What Goes Up, Must Come Down

But apparently not for awhile. The cattle prices are strong. Commodity prices are strong. You see it in the news about every day, how agricultural prices are impacting this, that and the other. Last week, a coworker forwarded an article about a pair of brothers who bought 80 acres of Iowa farmland for $10,000 an acre. Yes, that’s a ‘1’ with four zeros behind it. Per acre.

Futures are high – heck – current prices are high! Live cattle are pushing $120/hundredweight, and feeders are anywhere between $120-150 and above per hundredweight depending on how big the calves are. There’s money on the table, and the demand for beef isn’t waning. How hard it must be to keep replacement heifers with prices like this!

And yet there is the big picture to look at. If you’re going to really dedicate yourself to being the best rancher you can be, then you can’t play around at it. You can’t sell off your best heifers because of high prices, and you can’t duck under the table when the pickings are slim. Ranchers spend years – decades – building a herd through genetic selection for the type of size, disposition and mothering characteristics that fit best within their targeted market and their own long-range vision. Replacement heifers are a big component of that plan.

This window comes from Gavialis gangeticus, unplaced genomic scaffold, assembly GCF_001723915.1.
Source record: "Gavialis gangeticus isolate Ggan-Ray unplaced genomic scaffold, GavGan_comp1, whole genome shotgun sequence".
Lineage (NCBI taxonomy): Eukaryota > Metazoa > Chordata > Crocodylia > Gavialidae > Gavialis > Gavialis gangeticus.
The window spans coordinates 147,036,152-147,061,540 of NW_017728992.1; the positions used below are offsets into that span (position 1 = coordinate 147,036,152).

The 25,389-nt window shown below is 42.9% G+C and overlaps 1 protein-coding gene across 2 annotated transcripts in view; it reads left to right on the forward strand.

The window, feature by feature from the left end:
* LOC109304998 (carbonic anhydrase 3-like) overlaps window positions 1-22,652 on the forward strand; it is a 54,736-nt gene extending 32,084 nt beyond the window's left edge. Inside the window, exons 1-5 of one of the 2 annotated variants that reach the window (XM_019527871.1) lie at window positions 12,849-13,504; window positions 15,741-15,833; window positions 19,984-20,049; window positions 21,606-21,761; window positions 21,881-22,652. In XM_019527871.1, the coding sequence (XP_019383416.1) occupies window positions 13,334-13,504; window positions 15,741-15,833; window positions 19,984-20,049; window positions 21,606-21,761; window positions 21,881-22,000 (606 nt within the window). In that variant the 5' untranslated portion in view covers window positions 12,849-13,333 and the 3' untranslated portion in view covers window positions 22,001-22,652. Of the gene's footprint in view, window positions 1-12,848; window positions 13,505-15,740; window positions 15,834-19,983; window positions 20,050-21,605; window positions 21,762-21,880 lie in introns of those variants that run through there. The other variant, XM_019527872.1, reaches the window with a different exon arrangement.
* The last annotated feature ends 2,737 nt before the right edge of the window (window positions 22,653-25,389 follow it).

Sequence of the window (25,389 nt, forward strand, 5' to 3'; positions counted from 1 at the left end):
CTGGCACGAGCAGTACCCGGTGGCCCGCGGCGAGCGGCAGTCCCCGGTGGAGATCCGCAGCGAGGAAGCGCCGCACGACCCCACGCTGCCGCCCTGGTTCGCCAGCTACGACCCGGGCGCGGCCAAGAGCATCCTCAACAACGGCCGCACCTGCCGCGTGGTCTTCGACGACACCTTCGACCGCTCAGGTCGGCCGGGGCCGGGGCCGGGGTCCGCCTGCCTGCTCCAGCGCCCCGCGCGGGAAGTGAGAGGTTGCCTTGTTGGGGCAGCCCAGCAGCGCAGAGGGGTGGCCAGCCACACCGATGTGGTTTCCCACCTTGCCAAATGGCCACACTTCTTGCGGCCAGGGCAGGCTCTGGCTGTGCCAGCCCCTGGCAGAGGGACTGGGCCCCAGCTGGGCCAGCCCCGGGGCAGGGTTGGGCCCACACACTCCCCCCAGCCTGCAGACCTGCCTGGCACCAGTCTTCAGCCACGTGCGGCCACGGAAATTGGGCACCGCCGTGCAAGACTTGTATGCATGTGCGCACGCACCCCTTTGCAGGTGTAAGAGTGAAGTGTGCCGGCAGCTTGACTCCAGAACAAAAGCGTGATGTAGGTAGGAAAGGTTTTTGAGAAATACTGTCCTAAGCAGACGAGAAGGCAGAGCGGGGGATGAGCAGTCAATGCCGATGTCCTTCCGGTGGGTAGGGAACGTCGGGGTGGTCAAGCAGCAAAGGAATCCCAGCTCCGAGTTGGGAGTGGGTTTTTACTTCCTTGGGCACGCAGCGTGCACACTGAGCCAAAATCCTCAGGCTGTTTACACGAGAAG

And then the other part of the big picture: the financial side of running a ranch. I am a fiscally conservative woman. (If that doesn’t have the men beating down my door, then I don’t know what will!) I was raised with the cyclical nature of the cattle business, and the good times were used to prepare for the hard times. Dollar House I question whether some farmers and ranchers have that same philosophy. I question their ability to weather the downturn when interest rates finally go up and prices come down.

I am not an analyst. I don’t have a crystal ball, tell the future, or throw out predictions of when or how something will happen. I just know what history has taught me, and what goes up must come down.

Image courtesy scottchan

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